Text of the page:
Diary of a Massage Therapist
Some of you know me already. My name is Jennifer Bonessi, formerly Shaw, and I’ve been a massage therapist with a private practice in Austin since 2007. You may also know, I was the Marketing Director at Lauterstein-Conway Massage School for several years. I have also worked for a massage chain but I also have experience in everything from childcare to cold-calling and sales, human resources and accounting. Currently, I am a blogger, freelance marketing consultant and yoga instructor.
Why is my job history relevant? Because, at one time or another, I did all these jobs while building and running a private massage practice. And, according to the American Massage Therapy Massage Therapy Association (AMTA), in 2012, so did 81 percent of all massage therapists.
While there is nothing easy about a job well done, it is absolutely possible to balance a second job and earn extra income as a licensed massage therapist. Like any job, there are barriers to success, but the benefits are worth it.
Benefits: How Much Do Massage Therapists Make?
This is one of the most frequently asked questions I get about being a massage therapist. People know what they pay a massage therapist to serve them, but often times, they don’t understand how often we work, therefore having no concept of our income potential as their massage therapist.
The Bureau of Labor Statistics reported in 2013 the median annual wage for massage therapists was just shy of $36,000. The highest earning 10 percent in the profession made just over $70,000, and the bottom 10 percent made a salary $18,400 annually.
The AMTA reports in 2012, the average massage therapist made an annual salary of more than $20,000 working, on average, 17 hours per week. The average hourly wage was $31/hour, taking into account therapists who work for themselves and those who work in other settings.
Personally, I charge $70 per hour for a Swedish massage. Though I have often had my own space, these days I rent a room by the hour to keep my overhead low, and like the industry average, I’ve worked anywhere from 4-20 hours each week, depending on my life and the time of the year. I live off my primary, freelance income and use the extra income I earn from massage to take trips, build my savings and manage common life issues like, for example, a broken down car.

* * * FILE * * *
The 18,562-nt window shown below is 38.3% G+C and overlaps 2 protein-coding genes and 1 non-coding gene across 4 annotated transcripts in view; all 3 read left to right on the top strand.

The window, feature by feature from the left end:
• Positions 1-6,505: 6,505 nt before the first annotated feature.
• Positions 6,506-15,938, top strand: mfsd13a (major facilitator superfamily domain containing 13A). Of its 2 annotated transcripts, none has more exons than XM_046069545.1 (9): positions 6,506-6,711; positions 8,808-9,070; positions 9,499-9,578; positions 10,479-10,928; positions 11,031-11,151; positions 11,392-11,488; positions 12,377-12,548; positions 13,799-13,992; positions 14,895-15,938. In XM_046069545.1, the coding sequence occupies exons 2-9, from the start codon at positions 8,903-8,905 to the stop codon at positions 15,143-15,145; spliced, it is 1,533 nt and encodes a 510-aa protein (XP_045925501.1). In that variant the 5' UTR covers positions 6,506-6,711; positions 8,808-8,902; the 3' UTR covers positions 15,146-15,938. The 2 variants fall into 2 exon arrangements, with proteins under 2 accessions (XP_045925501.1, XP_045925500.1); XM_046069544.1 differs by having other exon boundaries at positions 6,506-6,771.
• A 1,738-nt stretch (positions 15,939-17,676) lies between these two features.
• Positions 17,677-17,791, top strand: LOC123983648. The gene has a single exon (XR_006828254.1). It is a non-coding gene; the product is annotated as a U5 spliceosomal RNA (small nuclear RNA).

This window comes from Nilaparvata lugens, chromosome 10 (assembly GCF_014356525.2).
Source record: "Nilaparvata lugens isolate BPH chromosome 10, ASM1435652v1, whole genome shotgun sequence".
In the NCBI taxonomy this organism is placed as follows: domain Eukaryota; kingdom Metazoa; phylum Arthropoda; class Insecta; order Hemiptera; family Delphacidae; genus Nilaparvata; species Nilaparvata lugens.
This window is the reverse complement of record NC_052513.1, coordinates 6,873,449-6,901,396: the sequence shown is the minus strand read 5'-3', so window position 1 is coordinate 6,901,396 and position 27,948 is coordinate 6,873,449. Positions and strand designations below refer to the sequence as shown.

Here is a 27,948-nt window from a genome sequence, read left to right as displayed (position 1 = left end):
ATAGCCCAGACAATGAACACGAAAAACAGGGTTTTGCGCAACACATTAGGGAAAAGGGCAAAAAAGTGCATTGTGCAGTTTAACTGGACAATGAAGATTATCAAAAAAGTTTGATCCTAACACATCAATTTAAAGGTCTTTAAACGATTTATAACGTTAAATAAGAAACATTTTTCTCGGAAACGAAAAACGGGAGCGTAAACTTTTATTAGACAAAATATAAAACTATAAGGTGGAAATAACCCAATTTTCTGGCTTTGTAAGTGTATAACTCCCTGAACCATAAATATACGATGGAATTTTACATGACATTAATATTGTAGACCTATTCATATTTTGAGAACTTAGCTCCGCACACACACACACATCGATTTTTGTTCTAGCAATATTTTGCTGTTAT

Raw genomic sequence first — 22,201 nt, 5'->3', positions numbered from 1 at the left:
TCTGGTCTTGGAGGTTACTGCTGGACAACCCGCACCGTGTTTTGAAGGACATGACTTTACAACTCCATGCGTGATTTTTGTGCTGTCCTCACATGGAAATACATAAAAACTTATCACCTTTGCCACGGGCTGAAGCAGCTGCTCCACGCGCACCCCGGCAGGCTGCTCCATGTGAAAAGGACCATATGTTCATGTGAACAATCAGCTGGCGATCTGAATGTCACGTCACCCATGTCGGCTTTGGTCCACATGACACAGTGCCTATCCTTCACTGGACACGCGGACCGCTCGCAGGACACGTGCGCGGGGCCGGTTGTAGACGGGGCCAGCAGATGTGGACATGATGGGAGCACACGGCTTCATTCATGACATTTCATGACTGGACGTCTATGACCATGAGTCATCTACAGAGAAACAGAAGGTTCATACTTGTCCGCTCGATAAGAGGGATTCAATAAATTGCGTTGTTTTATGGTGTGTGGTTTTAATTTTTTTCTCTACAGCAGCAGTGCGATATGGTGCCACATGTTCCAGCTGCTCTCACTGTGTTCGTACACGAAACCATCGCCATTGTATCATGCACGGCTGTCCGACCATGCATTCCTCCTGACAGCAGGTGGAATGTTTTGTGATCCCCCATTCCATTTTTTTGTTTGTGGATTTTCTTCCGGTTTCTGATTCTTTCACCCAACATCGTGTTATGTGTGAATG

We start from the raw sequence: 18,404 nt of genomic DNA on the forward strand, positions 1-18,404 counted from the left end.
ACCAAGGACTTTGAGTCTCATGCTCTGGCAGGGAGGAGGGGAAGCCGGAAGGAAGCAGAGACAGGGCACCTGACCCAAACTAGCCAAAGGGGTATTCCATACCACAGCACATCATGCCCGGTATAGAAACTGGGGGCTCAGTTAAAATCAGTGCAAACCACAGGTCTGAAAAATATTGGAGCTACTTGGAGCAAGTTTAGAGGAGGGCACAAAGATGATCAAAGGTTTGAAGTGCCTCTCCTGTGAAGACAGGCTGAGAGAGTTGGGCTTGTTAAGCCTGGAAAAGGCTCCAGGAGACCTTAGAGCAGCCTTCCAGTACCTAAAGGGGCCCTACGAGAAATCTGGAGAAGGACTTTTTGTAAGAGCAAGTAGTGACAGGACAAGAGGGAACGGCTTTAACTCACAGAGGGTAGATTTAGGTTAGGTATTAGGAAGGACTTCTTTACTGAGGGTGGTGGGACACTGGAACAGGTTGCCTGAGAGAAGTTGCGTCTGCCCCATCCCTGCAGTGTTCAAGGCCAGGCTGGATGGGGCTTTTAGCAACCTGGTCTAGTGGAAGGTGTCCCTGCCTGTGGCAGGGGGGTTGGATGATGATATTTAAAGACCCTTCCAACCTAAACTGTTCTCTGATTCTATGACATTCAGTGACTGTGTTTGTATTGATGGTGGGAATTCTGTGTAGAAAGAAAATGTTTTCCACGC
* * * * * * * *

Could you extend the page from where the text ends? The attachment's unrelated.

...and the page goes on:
The extra income massage affords me, and the control I have over it, is really helpful to my family.
Other Benefits of Massage as a Second Job
- Benefit: If you have to take a second job, shouldn’t it be something powerful? Performing massage therapy to relax or ease the pain of our fellow humans is hugely rewarding. For this reason, often times after a session I don’t feel like I’ve worked at all, but I’ve earned some money and helped someone in the process.
- Benefit: Massage therapy, even if you work for a chain, is very flexible. Often times you can make your own hours, even with clients clamoring for certain timeslots. If I have something happening one evening of the week, I just take it off. If I need a boost in income before the weekend, I make sure I’m working!
- Benefit: During your massage sessions, you design the pace and movement of your time with the client. If you need to sit, there are plenty of things you can do while sitting. If you’ve already been sitting all day, you can move around.
Barrier: Time Management
As with anything, there are struggles anyone with a second job faces that do apply to this profession, as well. The most hindering barrier I experienced to having a successful second career as a massage therapist was (and still is) related to time management.
Being available to your clients is critical to success, and with a primary job that is largely controlled by someone or something else – a boss or a deadline – it is often a complicated matter to be readily accessible to massage clients. In my early days, I found myself begging bosses to let me work during my lunch hour, so I could get off an hour early for a session or take a longer lunch, so I could squeeze a session in between work hours. But I did it! And one of those clients I smashed in between other obligations is still with me six years later.
Those interested in earning extra income working evenings and weekends should know, whether you work for yourself or a massage chain, this goal is completely achievable if you choose to pursue massage as a second career. Even if you need to perform massage during the daytime hours, eventually, regardless of your schedule, you will build a base of regular massage clients with whom you have rapport and who understand your availability and will be willing to accommodate you just as much as you are willing to accommodate them.
Other Barriers to Massage as a Second Job
- First, if you don’t make an effort, you will not get any of the benefits this career can offer you. If you can’t market yourself, organize your business or struggle with time management, consider working for a massage chain or spa. The chains manage all the grunt work. You just have to show up!
- If you are shy about talking with others about your work, you may struggle. Since referrals and regular clients are the foundation of your success, people have to know what you do.
- Don’t get rusty, either! When business is slow be sure to practice. Because massage as a second job means you are likely doing it less frequently than your day job and certainly less frequently than a full-time therapist, you need to keep your skills in tune.
Massage therapy is a rewarding second career. If you are seriously considering taking on a second job, I encourage you to learn more about this profession by talking to your massage therapist and by interviewing the admissions counselor at a local massage school. Finally, take a hard look at your income needs and current work schedule. Massage is a great second career, and even though it is still work, you can do it! It’s work worth doing.